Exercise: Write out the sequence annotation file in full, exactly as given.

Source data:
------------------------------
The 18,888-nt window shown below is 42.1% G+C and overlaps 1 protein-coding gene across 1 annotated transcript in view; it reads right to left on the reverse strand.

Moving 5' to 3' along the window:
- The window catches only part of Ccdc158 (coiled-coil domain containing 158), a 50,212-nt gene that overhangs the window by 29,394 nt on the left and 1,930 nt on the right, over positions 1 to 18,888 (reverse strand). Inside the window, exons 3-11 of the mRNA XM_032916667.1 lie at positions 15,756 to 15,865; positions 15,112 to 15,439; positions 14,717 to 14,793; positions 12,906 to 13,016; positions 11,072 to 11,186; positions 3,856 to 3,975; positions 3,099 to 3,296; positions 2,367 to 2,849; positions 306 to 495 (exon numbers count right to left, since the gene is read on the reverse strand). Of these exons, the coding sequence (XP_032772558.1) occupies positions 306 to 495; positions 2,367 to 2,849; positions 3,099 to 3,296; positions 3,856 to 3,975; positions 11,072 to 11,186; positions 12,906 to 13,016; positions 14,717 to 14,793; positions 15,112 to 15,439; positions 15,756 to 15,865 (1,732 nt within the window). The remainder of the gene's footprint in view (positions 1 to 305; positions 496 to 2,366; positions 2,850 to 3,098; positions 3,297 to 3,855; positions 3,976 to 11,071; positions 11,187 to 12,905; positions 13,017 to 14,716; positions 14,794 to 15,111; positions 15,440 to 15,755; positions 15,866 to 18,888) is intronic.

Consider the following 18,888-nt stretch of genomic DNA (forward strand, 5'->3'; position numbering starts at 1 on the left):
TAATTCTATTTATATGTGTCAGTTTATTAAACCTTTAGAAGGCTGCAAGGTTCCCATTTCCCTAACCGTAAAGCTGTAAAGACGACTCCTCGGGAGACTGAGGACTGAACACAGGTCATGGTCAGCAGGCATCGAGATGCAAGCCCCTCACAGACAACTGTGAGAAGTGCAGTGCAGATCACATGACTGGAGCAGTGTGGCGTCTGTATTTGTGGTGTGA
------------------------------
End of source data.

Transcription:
The 18,888-nt window shown below is 42.1% G+C and overlaps 1 protein-coding gene across 1 annotated transcript in view; it reads right to left on the reverse strand.

Moving 5' to 3' along the window:
- The window catches only part of Ccdc158 (coiled-coil domain containing 158), a 50,212-nt gene that overhangs the window by 29,394 nt on the left and 1,930 nt on the right, over positions 1 to 18,888 (reverse strand). Inside the window, exons 3-11 of the mRNA XM_032916667.1 lie at positions 15,756 to 15,865; positions 15,112 to 15,439; positions 14,717 to 14,793; positions 12,906 to 13,016; positions 11,072 to 11,186; positions 3,856 to 3,975; positions 3,099 to 3,296; positions 2,367 to 2,849; positions 306 to 495 (exon numbers count right to left, since the gene is read on the reverse strand). Of these exons, the coding sequence (XP_032772558.1) occupies positions 306 to 495; positions 2,367 to 2,849; positions 3,099 to 3,296; positions 3,856 to 3,975; positions 11,072 to 11,186; positions 12,906 to 13,016; positions 14,717 to 14,793; positions 15,112 to 15,439; positions 15,756 to 15,865 (1,732 nt within the window). The remainder of the gene's footprint in view (positions 1 to 305; positions 496 to 2,366; positions 2,850 to 3,098; positions 3,297 to 3,855; positions 3,976 to 11,071; positions 11,187 to 12,905; positions 13,017 to 14,716; positions 14,794 to 15,111; positions 15,440 to 15,755; positions 15,866 to 18,888) is intronic.

Consider the following 18,888-nt stretch of genomic DNA (forward strand, 5'->3'; position numbering starts at 1 on the left):
TAATTCTATTTATATGTGTCAGTTTATTAAACCTTTAGAAGGCTGCAAGGTTCCCATTTCCCTAACCGTAAAGCTGTAAAGACGACTCCTCGGGAGACTGAGGACTGAACACAGGTCATGGTCAGCAGGCATCGAGATGCAAGCCCCTCACAGACAACTGTGAGAAGTGCAGTGCAGATCACATGACTGGAGCAGTGTGGCGTCTGTATTTGTGGTGTGA